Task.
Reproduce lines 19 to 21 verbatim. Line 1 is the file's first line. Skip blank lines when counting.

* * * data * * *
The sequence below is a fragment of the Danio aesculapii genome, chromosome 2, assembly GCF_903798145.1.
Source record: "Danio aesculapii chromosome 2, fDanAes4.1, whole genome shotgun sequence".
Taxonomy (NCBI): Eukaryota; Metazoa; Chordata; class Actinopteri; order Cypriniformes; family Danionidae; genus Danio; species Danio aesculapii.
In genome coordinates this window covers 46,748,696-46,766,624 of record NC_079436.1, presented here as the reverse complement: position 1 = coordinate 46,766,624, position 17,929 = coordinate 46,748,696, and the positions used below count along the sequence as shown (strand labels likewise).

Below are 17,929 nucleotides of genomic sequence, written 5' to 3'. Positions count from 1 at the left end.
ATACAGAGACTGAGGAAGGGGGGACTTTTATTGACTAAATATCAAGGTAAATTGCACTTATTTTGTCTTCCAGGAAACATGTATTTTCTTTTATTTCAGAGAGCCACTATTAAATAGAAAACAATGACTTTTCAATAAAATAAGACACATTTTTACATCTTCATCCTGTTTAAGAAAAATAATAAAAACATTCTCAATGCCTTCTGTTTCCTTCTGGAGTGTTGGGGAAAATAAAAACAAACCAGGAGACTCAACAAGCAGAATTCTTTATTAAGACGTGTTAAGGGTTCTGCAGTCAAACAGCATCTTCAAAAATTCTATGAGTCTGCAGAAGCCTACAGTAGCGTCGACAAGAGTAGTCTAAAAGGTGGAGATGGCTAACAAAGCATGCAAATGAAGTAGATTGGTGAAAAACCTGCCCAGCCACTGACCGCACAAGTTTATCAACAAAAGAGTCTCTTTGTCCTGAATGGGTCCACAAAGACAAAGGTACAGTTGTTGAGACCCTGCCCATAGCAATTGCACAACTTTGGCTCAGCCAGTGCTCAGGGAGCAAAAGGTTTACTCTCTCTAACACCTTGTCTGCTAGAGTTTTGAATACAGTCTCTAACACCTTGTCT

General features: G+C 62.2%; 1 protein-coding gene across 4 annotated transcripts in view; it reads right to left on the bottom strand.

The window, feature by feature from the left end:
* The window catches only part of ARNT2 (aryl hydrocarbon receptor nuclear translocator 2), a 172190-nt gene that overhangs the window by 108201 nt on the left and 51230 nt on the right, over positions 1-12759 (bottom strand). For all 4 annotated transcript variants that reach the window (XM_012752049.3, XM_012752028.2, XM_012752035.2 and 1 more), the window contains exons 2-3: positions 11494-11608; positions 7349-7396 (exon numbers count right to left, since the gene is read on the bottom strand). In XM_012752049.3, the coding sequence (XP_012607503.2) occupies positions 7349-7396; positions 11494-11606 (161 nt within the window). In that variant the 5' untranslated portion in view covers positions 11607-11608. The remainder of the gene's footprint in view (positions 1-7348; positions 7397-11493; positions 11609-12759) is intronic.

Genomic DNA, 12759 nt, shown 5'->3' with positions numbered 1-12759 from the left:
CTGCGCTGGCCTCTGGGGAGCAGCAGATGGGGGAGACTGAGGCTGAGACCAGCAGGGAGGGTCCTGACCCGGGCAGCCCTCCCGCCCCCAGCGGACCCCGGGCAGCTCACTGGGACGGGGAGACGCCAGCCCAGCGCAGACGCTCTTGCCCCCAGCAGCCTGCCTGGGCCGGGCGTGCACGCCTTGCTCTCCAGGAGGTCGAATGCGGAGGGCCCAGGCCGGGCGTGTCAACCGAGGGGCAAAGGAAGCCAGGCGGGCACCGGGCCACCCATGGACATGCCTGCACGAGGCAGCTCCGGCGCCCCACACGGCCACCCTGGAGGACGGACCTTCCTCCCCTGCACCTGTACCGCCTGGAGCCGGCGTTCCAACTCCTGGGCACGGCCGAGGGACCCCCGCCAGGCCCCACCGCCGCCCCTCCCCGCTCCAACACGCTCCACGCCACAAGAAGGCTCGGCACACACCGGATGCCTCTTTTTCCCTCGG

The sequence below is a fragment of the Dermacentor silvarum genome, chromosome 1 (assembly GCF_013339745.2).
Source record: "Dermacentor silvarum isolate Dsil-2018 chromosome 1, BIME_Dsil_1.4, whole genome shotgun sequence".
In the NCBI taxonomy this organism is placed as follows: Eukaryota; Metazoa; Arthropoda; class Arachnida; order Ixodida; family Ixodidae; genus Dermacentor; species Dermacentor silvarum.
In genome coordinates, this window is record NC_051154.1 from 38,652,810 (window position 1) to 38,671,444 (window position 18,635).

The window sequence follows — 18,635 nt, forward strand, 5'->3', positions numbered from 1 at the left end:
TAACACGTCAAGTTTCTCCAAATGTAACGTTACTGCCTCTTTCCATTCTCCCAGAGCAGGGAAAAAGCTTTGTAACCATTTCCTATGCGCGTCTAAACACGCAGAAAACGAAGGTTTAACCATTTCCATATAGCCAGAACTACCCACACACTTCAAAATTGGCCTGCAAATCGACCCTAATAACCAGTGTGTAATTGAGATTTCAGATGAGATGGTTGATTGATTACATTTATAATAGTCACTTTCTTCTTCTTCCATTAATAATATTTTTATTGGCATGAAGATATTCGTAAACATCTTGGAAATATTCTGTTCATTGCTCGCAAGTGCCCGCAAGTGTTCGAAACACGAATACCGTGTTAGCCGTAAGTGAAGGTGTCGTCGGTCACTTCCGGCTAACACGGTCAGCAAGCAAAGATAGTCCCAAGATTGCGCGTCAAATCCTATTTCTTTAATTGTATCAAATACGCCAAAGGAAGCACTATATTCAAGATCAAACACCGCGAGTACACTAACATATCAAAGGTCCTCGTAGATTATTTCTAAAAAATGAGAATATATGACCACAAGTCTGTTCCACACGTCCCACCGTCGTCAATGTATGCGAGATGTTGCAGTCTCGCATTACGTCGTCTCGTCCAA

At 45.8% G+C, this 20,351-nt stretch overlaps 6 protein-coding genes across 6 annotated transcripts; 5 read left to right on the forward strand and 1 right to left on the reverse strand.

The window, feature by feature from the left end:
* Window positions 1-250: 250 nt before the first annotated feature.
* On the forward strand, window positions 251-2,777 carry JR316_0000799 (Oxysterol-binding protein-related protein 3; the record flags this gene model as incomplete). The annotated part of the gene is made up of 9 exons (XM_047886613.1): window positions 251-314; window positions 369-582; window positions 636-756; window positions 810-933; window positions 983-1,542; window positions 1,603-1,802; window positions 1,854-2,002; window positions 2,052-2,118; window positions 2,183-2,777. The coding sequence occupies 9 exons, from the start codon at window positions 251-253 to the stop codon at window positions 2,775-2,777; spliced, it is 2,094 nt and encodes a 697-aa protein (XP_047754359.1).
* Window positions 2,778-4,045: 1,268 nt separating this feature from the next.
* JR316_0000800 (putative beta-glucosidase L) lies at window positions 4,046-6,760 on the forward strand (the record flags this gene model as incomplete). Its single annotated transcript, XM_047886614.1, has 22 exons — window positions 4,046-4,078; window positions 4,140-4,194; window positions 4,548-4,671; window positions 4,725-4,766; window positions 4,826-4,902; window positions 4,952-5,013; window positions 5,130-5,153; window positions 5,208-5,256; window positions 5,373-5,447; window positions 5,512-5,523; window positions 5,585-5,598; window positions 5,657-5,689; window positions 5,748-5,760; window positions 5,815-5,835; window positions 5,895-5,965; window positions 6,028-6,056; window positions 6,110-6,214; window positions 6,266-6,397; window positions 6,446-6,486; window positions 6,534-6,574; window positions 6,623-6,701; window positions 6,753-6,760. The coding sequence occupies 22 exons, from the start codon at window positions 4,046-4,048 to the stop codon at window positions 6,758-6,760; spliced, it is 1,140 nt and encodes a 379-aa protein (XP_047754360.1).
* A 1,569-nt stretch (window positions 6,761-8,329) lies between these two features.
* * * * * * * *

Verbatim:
The window, feature by feature from the left end:
* Window positions 1-250: 250 nt before the first annotated feature.
* On the forward strand, window positions 251-2,777 carry JR316_0000799 (Oxysterol-binding protein-related protein 3; the record flags this gene model as incomplete). The annotated part of the gene is made up of 9 exons (XM_047886613.1): window positions 251-314; window positions 369-582; window positions 636-756; window positions 810-933; window positions 983-1,542; window positions 1,603-1,802; window positions 1,854-2,002; window positions 2,052-2,118; window positions 2,183-2,777. The coding sequence occupies 9 exons, from the start codon at window positions 251-253 to the stop codon at window positions 2,775-2,777; spliced, it is 2,094 nt and encodes a 697-aa protein (XP_047754359.1).